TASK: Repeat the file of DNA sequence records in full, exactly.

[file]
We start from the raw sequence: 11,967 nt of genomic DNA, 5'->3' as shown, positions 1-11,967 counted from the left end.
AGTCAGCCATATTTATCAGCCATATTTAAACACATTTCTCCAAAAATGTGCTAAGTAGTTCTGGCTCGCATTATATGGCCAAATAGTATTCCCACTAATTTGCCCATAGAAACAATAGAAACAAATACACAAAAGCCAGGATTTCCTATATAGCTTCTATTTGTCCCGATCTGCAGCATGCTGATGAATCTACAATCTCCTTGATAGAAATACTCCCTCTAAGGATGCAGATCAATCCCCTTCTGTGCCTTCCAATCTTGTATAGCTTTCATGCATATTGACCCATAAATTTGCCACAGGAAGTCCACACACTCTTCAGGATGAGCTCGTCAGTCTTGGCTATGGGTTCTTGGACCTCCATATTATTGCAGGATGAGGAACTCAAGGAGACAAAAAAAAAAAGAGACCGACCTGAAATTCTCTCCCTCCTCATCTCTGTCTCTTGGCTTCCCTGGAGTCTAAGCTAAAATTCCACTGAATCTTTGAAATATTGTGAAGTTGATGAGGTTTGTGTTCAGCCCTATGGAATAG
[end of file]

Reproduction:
We start from the raw sequence: 11,967 nt of genomic DNA, 5'->3' as shown, positions 1-11,967 counted from the left end.
AGTCAGCCATATTTATCAGCCATATTTAAACACATTTCTCCAAAAATGTGCTAAGTAGTTCTGGCTCGCATTATATGGCCAAATAGTATTCCCACTAATTTGCCCATAGAAACAATAGAAACAAATACACAAAAGCCAGGATTTCCTATATAGCTTCTATTTGTCCCGATCTGCAGCATGCTGATGAATCTACAATCTCCTTGATAGAAATACTCCCTCTAAGGATGCAGATCAATCCCCTTCTGTGCCTTCCAATCTTGTATAGCTTTCATGCATATTGACCCATAAATTTGCCACAGGAAGTCCACACACTCTTCAGGATGAGCTCGTCAGTCTTGGCTATGGGTTCTTGGACCTCCATATTATTGCAGGATGAGGAACTCAAGGAGACAAAAAAAAAAAGAGACCGACCTGAAATTCTCTCCCTCCTCATCTCTGTCTCTTGGCTTCCCTGGAGTCTAAGCTAAAATTCCACTGAATCTTTGAAATATTGTGAAGTTGATGAGGTTTGTGTTCAGCCCTATGGAATAG